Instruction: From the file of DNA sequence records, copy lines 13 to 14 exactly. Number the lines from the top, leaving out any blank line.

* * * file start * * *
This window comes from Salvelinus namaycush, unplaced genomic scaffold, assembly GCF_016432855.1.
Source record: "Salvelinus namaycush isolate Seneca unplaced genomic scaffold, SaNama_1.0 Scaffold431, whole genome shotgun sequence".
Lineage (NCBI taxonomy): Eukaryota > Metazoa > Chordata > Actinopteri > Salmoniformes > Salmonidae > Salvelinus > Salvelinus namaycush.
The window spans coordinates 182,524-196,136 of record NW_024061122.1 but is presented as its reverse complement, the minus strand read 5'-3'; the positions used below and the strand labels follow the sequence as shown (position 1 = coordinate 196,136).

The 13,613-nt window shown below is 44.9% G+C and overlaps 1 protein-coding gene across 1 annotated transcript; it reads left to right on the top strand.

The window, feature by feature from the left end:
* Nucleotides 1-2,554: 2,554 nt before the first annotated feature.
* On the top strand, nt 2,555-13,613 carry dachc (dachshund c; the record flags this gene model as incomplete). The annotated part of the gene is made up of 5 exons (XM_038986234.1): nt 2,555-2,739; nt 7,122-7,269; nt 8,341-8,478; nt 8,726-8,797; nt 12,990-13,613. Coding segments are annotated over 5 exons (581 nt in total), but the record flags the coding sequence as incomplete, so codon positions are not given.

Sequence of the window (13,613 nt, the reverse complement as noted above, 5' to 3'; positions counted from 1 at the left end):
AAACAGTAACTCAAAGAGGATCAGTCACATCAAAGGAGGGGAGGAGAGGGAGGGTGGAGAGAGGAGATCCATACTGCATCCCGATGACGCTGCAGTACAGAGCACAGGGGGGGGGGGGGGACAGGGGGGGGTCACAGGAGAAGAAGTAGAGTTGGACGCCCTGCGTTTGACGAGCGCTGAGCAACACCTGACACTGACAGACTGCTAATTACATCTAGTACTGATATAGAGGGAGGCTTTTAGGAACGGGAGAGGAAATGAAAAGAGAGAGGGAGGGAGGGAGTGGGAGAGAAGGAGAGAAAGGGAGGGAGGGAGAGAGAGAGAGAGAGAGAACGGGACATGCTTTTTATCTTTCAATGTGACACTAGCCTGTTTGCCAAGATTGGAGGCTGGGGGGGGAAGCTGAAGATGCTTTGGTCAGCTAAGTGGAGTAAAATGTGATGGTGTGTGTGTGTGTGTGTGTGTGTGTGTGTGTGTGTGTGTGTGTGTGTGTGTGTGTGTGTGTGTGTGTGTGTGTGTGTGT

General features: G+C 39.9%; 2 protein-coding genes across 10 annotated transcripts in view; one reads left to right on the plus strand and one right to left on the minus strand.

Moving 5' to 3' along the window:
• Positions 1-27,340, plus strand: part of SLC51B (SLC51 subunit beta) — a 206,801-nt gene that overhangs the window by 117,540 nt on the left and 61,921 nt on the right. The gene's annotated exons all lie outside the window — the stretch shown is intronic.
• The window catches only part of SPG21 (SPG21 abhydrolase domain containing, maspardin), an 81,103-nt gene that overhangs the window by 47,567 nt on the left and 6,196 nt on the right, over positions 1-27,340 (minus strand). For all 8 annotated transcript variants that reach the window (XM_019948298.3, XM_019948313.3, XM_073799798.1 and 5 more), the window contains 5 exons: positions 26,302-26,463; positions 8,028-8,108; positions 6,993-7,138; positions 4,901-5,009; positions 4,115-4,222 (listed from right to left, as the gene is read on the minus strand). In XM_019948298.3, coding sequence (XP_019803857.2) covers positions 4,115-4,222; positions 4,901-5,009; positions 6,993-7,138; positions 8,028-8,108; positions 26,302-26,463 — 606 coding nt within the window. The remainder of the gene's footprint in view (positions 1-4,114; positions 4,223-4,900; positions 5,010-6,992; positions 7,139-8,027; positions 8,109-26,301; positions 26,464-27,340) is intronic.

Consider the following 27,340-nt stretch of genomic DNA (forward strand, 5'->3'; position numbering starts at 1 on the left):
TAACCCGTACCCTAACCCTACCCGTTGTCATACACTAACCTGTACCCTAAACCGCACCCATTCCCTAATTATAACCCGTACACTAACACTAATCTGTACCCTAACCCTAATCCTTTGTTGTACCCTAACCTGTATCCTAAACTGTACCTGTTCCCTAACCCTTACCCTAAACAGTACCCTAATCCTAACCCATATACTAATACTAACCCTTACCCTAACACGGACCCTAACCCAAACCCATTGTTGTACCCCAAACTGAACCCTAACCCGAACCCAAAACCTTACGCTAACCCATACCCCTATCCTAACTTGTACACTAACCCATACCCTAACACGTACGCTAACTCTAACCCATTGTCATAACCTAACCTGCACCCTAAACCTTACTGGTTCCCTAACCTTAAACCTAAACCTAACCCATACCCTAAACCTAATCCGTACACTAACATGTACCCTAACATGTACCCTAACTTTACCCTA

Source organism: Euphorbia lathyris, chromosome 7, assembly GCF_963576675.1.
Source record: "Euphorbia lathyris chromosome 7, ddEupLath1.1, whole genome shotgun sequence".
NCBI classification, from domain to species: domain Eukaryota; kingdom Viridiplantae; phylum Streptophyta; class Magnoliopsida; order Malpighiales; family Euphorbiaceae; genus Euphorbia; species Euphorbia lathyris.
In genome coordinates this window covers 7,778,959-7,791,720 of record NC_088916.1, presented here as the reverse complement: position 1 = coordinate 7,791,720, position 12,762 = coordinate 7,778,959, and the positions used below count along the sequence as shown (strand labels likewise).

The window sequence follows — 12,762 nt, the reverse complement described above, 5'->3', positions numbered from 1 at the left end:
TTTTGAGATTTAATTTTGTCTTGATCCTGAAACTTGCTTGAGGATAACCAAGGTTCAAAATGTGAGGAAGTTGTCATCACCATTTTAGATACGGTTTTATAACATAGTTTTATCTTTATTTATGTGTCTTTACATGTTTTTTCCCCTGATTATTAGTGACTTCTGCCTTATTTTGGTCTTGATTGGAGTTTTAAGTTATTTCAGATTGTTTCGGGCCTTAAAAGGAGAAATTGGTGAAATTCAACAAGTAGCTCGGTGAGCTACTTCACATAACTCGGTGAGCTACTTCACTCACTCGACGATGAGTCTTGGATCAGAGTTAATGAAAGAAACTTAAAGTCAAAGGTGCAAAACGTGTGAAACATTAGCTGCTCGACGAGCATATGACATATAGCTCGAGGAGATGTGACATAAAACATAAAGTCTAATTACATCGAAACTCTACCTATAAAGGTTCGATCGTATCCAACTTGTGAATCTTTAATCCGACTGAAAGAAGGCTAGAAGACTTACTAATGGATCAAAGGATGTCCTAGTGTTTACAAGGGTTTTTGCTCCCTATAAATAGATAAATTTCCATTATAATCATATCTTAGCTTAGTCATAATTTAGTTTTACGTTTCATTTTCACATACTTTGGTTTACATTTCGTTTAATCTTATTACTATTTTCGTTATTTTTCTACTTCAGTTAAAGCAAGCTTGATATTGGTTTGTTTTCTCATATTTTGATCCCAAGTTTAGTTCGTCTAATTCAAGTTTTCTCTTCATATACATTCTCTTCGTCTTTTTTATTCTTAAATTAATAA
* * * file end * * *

• Positions 1-27,340, plus strand: part of SLC51B (SLC51 subunit beta) — a 206,801-nt gene that overhangs the window by 117,540 nt on the left and 61,921 nt on the right. The gene's annotated exons all lie outside the window — the stretch shown is intronic.
• The window catches only part of SPG21 (SPG21 abhydrolase domain containing, maspardin), an 81,103-nt gene that overhangs the window by 47,567 nt on the left and 6,196 nt on the right, over positions 1-27,340 (minus strand). For all 8 annotated transcript variants that reach the window (XM_019948298.3, XM_019948313.3, XM_073799798.1 and 5 more), the window contains 5 exons: positions 26,302-26,463; positions 8,028-8,108; positions 6,993-7,138; positions 4,901-5,009; positions 4,115-4,222 (listed from right to left, as the gene is read on the minus strand). In XM_019948298.3, coding sequence (XP_019803857.2) covers positions 4,115-4,222; positions 4,901-5,009; positions 6,993-7,138; positions 8,028-8,108; positions 26,302-26,463 — 606 coding nt within the window. The remainder of the gene's footprint in view (positions 1-4,114; positions 4,223-4,900; positions 5,010-6,992; positions 7,139-8,027; positions 8,109-26,301; positions 26,464-27,340) is intronic.